The principle of this adjustable electronic load circuit is quite simple. It is a matter of controlling the resistance on (Ron) of a MOSFET by setting its voltage VGS by means of an adjustable voltage regulator.
I used an LM317T to apply the variable voltage on VGS of an IRFP240.
Between the drain and source pins of the MOSFET are inserted in serie an ammeter and the power supply to be tested. It is also necessary to place a voltmeter in parallel on the power supply to measure the voltage drop according to the current supplied, see photo.
The MOSFET is placed on a heatsink that could be ventilated if the current to be tested is too high.
An adjustable resistor is inserted in series with the potentiometer to set the minimum voltage to be applied to the MOSFET for it to conducts.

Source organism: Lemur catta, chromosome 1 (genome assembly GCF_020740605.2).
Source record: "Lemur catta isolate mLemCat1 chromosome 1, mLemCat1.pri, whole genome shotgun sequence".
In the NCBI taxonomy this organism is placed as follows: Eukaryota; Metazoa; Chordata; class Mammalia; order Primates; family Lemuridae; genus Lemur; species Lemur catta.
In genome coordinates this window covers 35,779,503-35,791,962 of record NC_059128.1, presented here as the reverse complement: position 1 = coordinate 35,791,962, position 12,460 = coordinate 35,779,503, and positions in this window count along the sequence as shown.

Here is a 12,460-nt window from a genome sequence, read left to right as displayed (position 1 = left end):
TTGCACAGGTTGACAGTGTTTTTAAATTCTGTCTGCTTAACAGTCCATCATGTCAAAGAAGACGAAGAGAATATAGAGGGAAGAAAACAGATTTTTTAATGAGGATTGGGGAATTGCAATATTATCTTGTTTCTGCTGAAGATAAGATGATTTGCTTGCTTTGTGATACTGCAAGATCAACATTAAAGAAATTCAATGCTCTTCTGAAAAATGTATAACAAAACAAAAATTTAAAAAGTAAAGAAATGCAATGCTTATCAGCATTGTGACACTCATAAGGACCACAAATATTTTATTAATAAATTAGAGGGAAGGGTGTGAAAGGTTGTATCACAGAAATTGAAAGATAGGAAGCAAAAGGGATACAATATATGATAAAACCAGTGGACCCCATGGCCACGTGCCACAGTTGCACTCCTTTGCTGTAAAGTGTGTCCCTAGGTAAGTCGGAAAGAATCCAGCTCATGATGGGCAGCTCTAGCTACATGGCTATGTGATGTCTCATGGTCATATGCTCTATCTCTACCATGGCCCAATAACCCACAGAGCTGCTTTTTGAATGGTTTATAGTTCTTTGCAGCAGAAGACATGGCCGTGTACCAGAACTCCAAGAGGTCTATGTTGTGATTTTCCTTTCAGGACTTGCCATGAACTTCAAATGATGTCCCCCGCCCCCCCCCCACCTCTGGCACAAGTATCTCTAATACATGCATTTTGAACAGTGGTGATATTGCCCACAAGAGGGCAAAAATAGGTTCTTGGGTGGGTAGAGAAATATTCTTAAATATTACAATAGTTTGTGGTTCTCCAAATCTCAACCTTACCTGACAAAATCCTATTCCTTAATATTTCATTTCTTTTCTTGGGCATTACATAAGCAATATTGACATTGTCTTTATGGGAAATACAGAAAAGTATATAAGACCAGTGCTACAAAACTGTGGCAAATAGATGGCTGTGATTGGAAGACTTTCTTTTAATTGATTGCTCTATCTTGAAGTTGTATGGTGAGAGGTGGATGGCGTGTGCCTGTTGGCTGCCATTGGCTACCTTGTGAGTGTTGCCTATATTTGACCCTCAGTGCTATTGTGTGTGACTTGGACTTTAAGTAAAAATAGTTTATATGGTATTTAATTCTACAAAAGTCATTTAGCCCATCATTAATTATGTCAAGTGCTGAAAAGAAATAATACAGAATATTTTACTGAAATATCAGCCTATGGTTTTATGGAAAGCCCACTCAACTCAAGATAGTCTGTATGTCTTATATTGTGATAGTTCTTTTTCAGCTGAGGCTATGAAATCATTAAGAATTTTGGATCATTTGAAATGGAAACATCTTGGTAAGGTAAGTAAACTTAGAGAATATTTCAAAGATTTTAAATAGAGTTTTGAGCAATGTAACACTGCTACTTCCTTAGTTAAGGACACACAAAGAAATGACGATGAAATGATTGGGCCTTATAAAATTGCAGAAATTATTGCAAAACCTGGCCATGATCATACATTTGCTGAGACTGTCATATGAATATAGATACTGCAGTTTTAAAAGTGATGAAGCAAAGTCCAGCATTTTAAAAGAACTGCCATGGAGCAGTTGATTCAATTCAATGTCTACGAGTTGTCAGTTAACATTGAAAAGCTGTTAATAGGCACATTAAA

The test is started by setting the voltage adjusting potentiometer to the minimum and turning it very gradually in order to give time to the MOSFET to dissipate the induced heat.
The characteristics of the power supply are read on the ammeter and voltmeter connected.
The VDS and ID characteristics of the MOSFET must be greater than the voltage and current values of the power supply to be tested. To measure very high current and better dissipate the heat one can put several MOSFET in parallel.
This circuit is intentionally simple, but it is possible to replace the potentiometer by a microcontroller which switches various resistors in order to test the load dynamically.
In fact, I first used this circuit this way, since I created it to serve as a current source to my class A single ended amp, on which I switch 3 different resistors to adjust the amp on 5, 10 or 20 watts max. I mostly only use 5 watts and in this period of respect for the environment it is a shame to "waste" all the energy of the 20 w class A amp (200 w total) to use only 5.
- Labs project
Adjustable Electronic Load
July 10, 2017
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- Eagle sch and brd (45.33 KB )Adjustable electronic load - Eagle schematics and PCB